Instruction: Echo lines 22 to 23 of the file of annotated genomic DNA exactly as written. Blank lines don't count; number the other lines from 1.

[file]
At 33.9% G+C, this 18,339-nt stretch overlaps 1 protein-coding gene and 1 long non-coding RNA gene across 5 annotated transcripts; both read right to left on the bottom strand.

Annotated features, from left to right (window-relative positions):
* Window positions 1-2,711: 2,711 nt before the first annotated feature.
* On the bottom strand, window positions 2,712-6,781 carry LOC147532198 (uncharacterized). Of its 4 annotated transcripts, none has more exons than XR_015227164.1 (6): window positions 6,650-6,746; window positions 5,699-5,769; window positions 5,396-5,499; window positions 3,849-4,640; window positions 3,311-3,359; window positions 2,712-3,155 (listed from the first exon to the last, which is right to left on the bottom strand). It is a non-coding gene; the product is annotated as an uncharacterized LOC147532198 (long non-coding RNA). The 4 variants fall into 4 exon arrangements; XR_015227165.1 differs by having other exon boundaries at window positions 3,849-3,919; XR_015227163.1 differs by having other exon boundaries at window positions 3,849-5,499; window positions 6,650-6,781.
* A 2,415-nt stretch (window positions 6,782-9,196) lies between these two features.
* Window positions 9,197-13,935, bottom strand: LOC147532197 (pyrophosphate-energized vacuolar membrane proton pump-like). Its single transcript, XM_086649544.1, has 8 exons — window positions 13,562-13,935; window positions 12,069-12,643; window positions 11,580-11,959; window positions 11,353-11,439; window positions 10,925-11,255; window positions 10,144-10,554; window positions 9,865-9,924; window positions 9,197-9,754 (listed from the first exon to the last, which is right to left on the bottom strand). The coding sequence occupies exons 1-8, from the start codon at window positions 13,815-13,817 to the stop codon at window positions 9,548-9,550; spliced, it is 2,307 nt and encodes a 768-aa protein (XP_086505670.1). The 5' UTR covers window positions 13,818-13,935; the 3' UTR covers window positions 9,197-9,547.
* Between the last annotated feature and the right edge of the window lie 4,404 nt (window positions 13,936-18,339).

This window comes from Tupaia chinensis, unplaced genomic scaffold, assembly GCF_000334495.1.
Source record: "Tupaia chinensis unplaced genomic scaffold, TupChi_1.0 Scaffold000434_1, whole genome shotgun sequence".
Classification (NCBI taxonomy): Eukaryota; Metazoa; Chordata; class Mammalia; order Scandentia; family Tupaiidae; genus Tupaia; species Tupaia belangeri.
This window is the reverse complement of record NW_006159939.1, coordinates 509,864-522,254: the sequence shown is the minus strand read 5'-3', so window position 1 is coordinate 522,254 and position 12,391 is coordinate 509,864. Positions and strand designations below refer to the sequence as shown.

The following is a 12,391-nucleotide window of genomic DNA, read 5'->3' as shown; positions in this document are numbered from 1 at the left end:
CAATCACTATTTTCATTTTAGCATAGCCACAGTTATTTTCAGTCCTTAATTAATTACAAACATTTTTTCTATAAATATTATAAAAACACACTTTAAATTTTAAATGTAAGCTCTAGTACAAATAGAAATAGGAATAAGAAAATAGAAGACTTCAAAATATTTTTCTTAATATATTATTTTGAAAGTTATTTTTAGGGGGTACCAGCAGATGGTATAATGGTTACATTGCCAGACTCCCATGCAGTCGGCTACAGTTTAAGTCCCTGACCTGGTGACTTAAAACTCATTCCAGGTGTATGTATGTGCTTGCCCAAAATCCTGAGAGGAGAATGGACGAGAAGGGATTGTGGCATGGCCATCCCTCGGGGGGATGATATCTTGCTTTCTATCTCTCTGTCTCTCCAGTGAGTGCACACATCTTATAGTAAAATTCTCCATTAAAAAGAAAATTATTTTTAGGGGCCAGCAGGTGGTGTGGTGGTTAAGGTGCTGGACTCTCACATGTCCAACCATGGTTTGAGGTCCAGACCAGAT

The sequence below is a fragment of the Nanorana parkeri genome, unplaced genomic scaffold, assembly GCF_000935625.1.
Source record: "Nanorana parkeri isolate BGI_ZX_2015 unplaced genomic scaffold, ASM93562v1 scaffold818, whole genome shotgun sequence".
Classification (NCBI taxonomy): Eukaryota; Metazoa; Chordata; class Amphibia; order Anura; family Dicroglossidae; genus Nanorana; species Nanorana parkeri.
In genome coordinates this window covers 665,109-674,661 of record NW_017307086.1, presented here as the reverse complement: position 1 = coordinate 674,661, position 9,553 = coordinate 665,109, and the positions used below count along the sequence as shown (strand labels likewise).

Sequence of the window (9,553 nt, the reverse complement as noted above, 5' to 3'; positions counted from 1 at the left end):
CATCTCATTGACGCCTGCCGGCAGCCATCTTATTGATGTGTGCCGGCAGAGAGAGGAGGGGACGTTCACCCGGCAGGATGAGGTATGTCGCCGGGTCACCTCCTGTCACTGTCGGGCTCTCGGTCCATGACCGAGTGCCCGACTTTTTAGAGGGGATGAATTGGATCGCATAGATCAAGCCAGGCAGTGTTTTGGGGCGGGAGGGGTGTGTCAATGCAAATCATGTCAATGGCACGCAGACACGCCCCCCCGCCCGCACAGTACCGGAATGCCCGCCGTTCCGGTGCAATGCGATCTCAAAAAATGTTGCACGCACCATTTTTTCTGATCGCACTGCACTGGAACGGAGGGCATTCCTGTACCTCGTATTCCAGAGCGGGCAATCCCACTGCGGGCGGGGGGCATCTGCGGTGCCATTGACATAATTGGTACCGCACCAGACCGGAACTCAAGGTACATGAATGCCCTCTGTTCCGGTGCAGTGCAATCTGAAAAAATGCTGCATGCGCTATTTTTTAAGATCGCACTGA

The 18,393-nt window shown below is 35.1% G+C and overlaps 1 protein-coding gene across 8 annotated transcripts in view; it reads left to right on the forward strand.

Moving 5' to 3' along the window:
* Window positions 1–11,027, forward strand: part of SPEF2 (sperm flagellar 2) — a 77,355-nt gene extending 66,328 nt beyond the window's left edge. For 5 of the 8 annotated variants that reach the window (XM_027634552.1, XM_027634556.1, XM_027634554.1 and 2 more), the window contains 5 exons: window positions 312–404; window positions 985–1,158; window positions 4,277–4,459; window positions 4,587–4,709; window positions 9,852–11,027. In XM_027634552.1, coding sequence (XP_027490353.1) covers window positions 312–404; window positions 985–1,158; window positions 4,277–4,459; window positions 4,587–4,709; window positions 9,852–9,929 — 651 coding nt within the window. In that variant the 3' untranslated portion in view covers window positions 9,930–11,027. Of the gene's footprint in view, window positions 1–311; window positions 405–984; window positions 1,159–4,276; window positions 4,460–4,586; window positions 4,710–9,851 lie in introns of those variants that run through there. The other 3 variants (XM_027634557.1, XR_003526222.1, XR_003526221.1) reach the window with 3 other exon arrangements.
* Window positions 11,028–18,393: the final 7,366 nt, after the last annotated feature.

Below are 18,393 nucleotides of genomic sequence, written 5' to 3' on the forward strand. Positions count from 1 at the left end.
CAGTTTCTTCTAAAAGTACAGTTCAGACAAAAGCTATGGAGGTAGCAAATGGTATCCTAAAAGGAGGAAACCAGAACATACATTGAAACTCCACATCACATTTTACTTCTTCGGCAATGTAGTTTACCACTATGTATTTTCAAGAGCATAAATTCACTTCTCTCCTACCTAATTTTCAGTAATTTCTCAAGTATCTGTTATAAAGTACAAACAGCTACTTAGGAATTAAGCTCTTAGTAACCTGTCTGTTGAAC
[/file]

* Window positions 1–11,027, forward strand: part of SPEF2 (sperm flagellar 2) — a 77,355-nt gene extending 66,328 nt beyond the window's left edge. For 5 of the 8 annotated variants that reach the window (XM_027634552.1, XM_027634556.1, XM_027634554.1 and 2 more), the window contains 5 exons: window positions 312–404; window positions 985–1,158; window positions 4,277–4,459; window positions 4,587–4,709; window positions 9,852–11,027. In XM_027634552.1, coding sequence (XP_027490353.1) covers window positions 312–404; window positions 985–1,158; window positions 4,277–4,459; window positions 4,587–4,709; window positions 9,852–9,929 — 651 coding nt within the window. In that variant the 3' untranslated portion in view covers window positions 9,930–11,027. Of the gene's footprint in view, window positions 1–311; window positions 405–984; window positions 1,159–4,276; window positions 4,460–4,586; window positions 4,710–9,851 lie in introns of those variants that run through there. The other 3 variants (XM_027634557.1, XR_003526222.1, XR_003526221.1) reach the window with 3 other exon arrangements.
* Window positions 11,028–18,393: the final 7,366 nt, after the last annotated feature.